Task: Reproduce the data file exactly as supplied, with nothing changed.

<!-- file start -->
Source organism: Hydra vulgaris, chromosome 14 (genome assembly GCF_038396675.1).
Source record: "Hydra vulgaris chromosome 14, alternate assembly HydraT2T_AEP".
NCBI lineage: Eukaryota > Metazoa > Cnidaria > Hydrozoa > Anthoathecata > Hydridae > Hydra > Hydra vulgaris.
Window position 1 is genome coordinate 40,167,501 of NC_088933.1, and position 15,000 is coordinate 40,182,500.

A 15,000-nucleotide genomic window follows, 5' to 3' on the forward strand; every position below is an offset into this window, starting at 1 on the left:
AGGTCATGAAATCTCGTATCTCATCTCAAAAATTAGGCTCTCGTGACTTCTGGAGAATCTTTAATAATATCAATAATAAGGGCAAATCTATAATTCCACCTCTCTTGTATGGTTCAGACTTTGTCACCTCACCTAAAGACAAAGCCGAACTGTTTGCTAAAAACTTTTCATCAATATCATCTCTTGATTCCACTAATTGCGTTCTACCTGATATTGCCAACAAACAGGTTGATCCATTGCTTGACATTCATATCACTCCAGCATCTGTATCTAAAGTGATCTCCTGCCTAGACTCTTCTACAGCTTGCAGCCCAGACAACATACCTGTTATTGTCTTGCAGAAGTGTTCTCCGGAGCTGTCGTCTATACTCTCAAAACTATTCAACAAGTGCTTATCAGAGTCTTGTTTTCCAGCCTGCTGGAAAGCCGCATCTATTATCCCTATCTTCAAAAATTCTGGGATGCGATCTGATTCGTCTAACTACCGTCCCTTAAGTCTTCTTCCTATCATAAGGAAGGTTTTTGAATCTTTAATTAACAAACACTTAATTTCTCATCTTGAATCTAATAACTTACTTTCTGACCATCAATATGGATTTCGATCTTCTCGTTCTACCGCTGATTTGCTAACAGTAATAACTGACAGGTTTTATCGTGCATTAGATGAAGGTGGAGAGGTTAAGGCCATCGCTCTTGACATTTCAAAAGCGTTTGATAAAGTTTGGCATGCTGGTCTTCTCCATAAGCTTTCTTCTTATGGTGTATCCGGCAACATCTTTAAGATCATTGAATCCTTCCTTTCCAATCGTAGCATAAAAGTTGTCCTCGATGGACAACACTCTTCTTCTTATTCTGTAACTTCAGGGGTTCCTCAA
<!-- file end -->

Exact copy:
Source organism: Hydra vulgaris, chromosome 14 (genome assembly GCF_038396675.1).
Source record: "Hydra vulgaris chromosome 14, alternate assembly HydraT2T_AEP".
NCBI lineage: Eukaryota > Metazoa > Cnidaria > Hydrozoa > Anthoathecata > Hydridae > Hydra > Hydra vulgaris.
Window position 1 is genome coordinate 40,167,501 of NC_088933.1, and position 15,000 is coordinate 40,182,500.

A 15,000-nucleotide genomic window follows, 5' to 3' on the forward strand; every position below is an offset into this window, starting at 1 on the left:
AGGTCATGAAATCTCGTATCTCATCTCAAAAATTAGGCTCTCGTGACTTCTGGAGAATCTTTAATAATATCAATAATAAGGGCAAATCTATAATTCCACCTCTCTTGTATGGTTCAGACTTTGTCACCTCACCTAAAGACAAAGCCGAACTGTTTGCTAAAAACTTTTCATCAATATCATCTCTTGATTCCACTAATTGCGTTCTACCTGATATTGCCAACAAACAGGTTGATCCATTGCTTGACATTCATATCACTCCAGCATCTGTATCTAAAGTGATCTCCTGCCTAGACTCTTCTACAGCTTGCAGCCCAGACAACATACCTGTTATTGTCTTGCAGAAGTGTTCTCCGGAGCTGTCGTCTATACTCTCAAAACTATTCAACAAGTGCTTATCAGAGTCTTGTTTTCCAGCCTGCTGGAAAGCCGCATCTATTATCCCTATCTTCAAAAATTCTGGGATGCGATCTGATTCGTCTAACTACCGTCCCTTAAGTCTTCTTCCTATCATAAGGAAGGTTTTTGAATCTTTAATTAACAAACACTTAATTTCTCATCTTGAATCTAATAACTTACTTTCTGACCATCAATATGGATTTCGATCTTCTCGTTCTACCGCTGATTTGCTAACAGTAATAACTGACAGGTTTTATCGTGCATTAGATGAAGGTGGAGAGGTTAAGGCCATCGCTCTTGACATTTCAAAAGCGTTTGATAAAGTTTGGCATGCTGGTCTTCTCCATAAGCTTTCTTCTTATGGTGTATCCGGCAACATCTTTAAGATCATTGAATCCTTCCTTTCCAATCGTAGCATAAAAGTTGTCCTCGATGGACAACACTCTTCTTCTTATTCTGTAACTTCAGGGGTTCCTCAA